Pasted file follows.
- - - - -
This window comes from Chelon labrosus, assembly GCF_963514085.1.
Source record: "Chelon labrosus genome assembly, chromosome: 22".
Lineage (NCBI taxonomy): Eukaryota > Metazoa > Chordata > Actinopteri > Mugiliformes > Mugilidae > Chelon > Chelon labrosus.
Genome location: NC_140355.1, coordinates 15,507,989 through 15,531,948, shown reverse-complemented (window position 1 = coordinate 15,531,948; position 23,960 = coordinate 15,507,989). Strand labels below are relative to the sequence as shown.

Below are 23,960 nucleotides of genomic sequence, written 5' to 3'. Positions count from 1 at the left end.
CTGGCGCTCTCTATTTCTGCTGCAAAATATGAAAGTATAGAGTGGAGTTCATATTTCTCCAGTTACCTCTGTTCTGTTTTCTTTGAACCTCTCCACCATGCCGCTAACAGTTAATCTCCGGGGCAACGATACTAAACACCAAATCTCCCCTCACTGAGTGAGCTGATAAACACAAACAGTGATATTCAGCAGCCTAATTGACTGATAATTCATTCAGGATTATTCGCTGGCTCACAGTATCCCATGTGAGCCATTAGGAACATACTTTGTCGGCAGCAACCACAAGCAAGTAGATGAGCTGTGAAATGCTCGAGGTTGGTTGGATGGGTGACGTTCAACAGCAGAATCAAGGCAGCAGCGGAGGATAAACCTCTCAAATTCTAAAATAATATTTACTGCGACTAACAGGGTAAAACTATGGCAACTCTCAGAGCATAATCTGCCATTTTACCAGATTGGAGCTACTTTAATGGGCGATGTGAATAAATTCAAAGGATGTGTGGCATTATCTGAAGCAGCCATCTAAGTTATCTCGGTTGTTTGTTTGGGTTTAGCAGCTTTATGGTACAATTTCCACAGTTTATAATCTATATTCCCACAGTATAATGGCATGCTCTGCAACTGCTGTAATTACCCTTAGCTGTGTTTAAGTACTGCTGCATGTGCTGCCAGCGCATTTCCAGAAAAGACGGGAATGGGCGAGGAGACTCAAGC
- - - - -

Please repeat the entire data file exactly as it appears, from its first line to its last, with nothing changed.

This window comes from Chelon labrosus, assembly GCF_963514085.1.
Source record: "Chelon labrosus genome assembly, chromosome: 22".
Lineage (NCBI taxonomy): Eukaryota > Metazoa > Chordata > Actinopteri > Mugiliformes > Mugilidae > Chelon > Chelon labrosus.
Genome location: NC_140355.1, coordinates 15,507,989 through 15,531,948, shown reverse-complemented (window position 1 = coordinate 15,531,948; position 23,960 = coordinate 15,507,989). Strand labels below are relative to the sequence as shown.

Below are 23,960 nucleotides of genomic sequence, written 5' to 3'. Positions count from 1 at the left end.
CTGGCGCTCTCTATTTCTGCTGCAAAATATGAAAGTATAGAGTGGAGTTCATATTTCTCCAGTTACCTCTGTTCTGTTTTCTTTGAACCTCTCCACCATGCCGCTAACAGTTAATCTCCGGGGCAACGATACTAAACACCAAATCTCCCCTCACTGAGTGAGCTGATAAACACAAACAGTGATATTCAGCAGCCTAATTGACTGATAATTCATTCAGGATTATTCGCTGGCTCACAGTATCCCATGTGAGCCATTAGGAACATACTTTGTCGGCAGCAACCACAAGCAAGTAGATGAGCTGTGAAATGCTCGAGGTTGGTTGGATGGGTGACGTTCAACAGCAGAATCAAGGCAGCAGCGGAGGATAAACCTCTCAAATTCTAAAATAATATTTACTGCGACTAACAGGGTAAAACTATGGCAACTCTCAGAGCATAATCTGCCATTTTACCAGATTGGAGCTACTTTAATGGGCGATGTGAATAAATTCAAAGGATGTGTGGCATTATCTGAAGCAGCCATCTAAGTTATCTCGGTTGTTTGTTTGGGTTTAGCAGCTTTATGGTACAATTTCCACAGTTTATAATCTATATTCCCACAGTATAATGGCATGCTCTGCAACTGCTGTAATTACCCTTAGCTGTGTTTAAGTACTGCTGCATGTGCTGCCAGCGCATTTCCAGAAAAGACGGGAATGGGCGAGGAGACTCAAGC